Jodie Carey and Nyah Isabel Cornish at Galerie Rolando Anselmi, Berlin


Galerie Rolando Anselmi is pleased to present an exhibition of a new body works by Jodie Carey. The exhibition weaves together ideas surrounding time and timelessness, to explore traditions of commemoration and remembrance. Drawing influence from the land and ancient images of stone circles, Carey assimilates the geometric simplicity and large-scale directness to create works that seek a material response to the idea of sculpture, as a carrier for collective memory.

Early Old comprises of two plaster sculptures cast directly in the ground. The plaster surface bears all the traces of the land in which they were made, engaging with the earth itself – centuries of soil, the skin of the earth, without which there would be no life. As with previous series, the handmade materiality and material roughness of the works is contrasted by the vulnerability of the ephemeral materials Carey employs in their making. Primarily physical works, the bold simplified forms convey a sense of monumentally, their vertical stance akin to prehistoric ancient monuments. They echo the immortality of standing stones and suggest a primitive connection with the substance of life. Final marks made by the artist, using paint and colour pencil, emphasis the roughly hewn forms.

In sharp contrast to the large simplified forms of Early Old is Fallen, porcelain leaves which litter the gallery floor. This juxtaposition of size, scale and material between the two sculptural works emphasis further the fragility and delicacy of the ceramic leaves. Each leaf is unique, created by dipping its skeleton directly in slip. After firing, the ashes remain immortalised within the porcelain body – the elegiac, transient nature of falling leaves captured forever in ceramic.

Canvas I and Canvas II are created from linen and canvas dipped in plaster and worked on using paint and colour pencil. Despite bearing no discernible narrative, in medium and appearance, they recall folk-traditions of recording and recounting collective memory through tapestries and quilt making. The simple mark-making evocates wall or cave drawing, the most ancient practice of recording human history and memory.

The contemplation of mortality, of memorials and of the passing of time, is frequently addressed throughout the history of art. Jodie Carey eloquently continues this tradition, utilising ideas, materials, processes and techniques which weave together elements of the contemporary and the traditional, to create compelling and poignant works, full of elegance, gravity, commitment and poetry.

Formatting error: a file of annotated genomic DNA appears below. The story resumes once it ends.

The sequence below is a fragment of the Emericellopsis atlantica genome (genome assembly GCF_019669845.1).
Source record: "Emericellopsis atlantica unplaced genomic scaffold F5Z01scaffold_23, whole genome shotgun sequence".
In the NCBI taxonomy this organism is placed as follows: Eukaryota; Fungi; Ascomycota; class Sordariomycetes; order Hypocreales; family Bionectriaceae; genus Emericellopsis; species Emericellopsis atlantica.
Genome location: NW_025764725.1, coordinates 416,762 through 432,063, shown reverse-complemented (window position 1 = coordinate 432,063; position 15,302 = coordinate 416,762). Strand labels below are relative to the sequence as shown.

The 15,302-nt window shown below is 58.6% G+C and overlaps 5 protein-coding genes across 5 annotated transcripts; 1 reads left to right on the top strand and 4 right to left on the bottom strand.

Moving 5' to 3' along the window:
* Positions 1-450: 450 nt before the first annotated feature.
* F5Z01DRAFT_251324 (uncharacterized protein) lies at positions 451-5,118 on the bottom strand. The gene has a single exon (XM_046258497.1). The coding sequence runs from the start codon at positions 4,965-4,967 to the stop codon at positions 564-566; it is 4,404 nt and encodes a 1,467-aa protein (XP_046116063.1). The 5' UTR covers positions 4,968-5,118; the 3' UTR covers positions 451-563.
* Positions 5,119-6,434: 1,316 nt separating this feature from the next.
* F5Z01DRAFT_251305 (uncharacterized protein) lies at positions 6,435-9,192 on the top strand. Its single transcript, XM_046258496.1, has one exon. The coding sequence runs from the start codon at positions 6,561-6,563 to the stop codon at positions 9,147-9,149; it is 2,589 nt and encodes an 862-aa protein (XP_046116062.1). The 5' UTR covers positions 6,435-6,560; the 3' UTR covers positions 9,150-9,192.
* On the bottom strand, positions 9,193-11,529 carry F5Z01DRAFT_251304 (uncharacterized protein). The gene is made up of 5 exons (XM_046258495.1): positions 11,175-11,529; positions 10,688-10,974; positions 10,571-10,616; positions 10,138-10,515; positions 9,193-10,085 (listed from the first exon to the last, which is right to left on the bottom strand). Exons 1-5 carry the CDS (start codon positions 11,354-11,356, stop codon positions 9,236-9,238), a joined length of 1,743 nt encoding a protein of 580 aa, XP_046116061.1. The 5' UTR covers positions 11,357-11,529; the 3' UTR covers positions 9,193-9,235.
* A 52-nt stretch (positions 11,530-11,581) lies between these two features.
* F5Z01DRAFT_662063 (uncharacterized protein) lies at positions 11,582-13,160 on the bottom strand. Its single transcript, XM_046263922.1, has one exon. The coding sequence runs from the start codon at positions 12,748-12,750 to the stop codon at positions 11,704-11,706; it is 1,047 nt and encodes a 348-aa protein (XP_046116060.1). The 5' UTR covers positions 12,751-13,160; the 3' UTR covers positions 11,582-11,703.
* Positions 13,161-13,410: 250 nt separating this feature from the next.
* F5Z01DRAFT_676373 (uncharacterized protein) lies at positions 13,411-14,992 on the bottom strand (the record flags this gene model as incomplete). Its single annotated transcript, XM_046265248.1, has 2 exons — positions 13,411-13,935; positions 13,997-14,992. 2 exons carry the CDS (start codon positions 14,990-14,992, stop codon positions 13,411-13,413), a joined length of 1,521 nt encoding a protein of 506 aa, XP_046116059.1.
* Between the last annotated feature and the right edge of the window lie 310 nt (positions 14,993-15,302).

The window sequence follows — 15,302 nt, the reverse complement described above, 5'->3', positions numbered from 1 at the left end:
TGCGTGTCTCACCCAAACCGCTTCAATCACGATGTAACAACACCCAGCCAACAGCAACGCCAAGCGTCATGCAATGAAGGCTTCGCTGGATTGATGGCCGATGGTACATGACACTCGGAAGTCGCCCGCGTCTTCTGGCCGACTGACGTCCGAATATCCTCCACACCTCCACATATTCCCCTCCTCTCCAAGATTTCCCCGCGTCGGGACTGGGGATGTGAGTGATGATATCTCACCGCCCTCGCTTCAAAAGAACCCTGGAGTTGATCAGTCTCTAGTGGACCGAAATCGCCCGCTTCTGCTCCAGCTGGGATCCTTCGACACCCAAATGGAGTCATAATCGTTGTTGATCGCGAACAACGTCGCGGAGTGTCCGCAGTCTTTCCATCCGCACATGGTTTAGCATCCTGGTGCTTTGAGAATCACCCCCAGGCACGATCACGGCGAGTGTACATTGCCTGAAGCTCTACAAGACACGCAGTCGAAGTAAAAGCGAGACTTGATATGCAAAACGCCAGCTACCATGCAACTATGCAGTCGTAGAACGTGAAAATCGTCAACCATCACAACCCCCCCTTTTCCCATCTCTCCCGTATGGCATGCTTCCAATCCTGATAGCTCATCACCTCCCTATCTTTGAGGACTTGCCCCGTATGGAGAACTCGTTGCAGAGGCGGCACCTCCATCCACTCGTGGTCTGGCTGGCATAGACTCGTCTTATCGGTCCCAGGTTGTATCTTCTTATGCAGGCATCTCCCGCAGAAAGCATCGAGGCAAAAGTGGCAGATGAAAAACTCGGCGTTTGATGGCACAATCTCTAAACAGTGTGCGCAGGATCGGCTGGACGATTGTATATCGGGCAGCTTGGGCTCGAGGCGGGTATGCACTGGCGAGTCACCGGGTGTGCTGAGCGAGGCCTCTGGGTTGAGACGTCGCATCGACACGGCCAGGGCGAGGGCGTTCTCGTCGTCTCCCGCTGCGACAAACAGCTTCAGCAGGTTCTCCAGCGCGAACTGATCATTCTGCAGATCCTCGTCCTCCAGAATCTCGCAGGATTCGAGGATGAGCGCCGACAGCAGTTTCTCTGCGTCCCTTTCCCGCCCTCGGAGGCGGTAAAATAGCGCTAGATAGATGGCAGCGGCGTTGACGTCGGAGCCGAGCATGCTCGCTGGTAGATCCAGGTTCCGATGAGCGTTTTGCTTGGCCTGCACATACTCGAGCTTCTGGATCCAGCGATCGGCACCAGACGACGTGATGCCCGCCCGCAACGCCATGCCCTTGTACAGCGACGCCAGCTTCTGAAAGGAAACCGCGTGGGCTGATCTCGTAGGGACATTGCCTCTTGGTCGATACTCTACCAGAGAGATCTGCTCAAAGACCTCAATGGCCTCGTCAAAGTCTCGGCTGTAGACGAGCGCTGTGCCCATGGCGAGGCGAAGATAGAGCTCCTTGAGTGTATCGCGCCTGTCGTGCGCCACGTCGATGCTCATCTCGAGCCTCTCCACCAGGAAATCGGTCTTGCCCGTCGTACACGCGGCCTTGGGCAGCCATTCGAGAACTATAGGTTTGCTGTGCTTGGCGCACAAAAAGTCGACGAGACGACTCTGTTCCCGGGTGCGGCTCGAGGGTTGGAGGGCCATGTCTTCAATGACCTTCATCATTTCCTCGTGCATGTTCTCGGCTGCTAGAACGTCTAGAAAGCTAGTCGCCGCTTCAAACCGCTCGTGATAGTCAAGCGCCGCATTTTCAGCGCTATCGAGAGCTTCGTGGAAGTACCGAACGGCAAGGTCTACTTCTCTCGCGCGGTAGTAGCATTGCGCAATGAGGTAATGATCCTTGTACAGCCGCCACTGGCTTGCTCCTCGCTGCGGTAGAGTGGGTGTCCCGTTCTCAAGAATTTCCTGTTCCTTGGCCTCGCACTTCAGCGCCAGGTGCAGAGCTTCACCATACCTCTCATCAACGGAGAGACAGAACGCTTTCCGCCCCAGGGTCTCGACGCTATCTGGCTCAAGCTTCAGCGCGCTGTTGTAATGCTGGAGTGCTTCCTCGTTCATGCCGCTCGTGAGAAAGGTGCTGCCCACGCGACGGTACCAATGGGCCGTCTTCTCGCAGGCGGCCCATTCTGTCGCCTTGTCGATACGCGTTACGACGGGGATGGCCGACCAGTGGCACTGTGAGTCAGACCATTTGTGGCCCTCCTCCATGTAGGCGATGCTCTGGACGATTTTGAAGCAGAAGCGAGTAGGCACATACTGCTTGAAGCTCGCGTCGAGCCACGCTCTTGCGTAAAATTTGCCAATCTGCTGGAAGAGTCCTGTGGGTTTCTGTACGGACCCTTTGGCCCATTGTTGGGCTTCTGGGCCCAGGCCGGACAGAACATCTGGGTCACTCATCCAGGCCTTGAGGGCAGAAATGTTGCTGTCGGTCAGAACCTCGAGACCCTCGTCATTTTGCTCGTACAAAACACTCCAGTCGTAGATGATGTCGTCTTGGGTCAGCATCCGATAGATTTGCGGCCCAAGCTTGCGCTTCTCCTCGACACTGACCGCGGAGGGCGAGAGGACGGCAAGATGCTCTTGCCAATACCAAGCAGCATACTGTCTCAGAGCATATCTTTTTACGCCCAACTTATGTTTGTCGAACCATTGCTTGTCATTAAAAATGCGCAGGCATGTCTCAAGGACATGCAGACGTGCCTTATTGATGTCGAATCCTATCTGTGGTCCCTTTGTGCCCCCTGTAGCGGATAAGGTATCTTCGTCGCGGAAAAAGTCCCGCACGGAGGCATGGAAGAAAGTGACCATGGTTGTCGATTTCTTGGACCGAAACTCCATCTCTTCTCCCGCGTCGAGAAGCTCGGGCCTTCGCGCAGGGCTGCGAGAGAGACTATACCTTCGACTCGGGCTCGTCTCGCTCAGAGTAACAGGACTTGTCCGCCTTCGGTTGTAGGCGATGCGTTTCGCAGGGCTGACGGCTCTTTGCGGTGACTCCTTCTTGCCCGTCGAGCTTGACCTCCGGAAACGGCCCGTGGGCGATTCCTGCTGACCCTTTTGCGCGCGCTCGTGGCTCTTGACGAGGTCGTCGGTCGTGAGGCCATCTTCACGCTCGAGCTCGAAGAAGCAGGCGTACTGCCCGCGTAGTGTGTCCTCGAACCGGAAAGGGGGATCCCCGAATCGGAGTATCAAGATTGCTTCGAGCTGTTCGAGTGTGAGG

Galerie Rolando Anselmi is delighted to announce the first exhibition of Nyah Isabel Cornish in its gallery space. Cornish is a pure painter, therefore she uses the classical terms which belongs to the traditional vocabulary of painting: saturation and desaturation of the matter, concentration or rarefaction of the signs, chromatic paths, design phase and improvisation. In her paintings, a series of pictorial happenings and possible variables result in what seems to be the chosen snapshots in an infinite composition trail.

At a time where attention for image is at its minimum, Cornish slows down her way of looking and scrutinizes every inch of her painted space. This allows her paintings to evolve at a pace uncommon to most of the image production. In this way, her work examines how abstract painting has evolved alongside digital and screen-based life; battling with constant visual stimuli, ready-made images and the expectation of instant access and immediate gratification.

Cornish’s works begin with no preconceived idea of the finished image. Some paintings find their initial influence in the forms and compositions found in 17th Century Dutch floral still lives, but other paintings are the direct consequence of an analysis of her painting itself. Taking her cues from paintings rather than photographs or digital images, allows her to explore the decisions of painters before her, to see things with a reduced speed. The act of making slow decisions as the paintings unfold is critical to the way Cornish constructs her images. There are elements of chance at play followed by careful consideration and subsequent vital additions, with focus on the interplay of form, color, line and depth. However, the painting never really ends and is open to edits, as Cornish’s process uncovers new compositional pathways.

“I begin a painting with a series of mistakes. The painting comes out of the correction of mistakes by feeling. I begin with shapes and colours which are not related internally, nor to the outside world… The final picture is the process arrested at the moment when what I was looking for flashes into view. My pictures have layers of mistakes buried in them – an X-ray would disclose crimes – layers of consciousness, of willing.” – Robert Motherwell.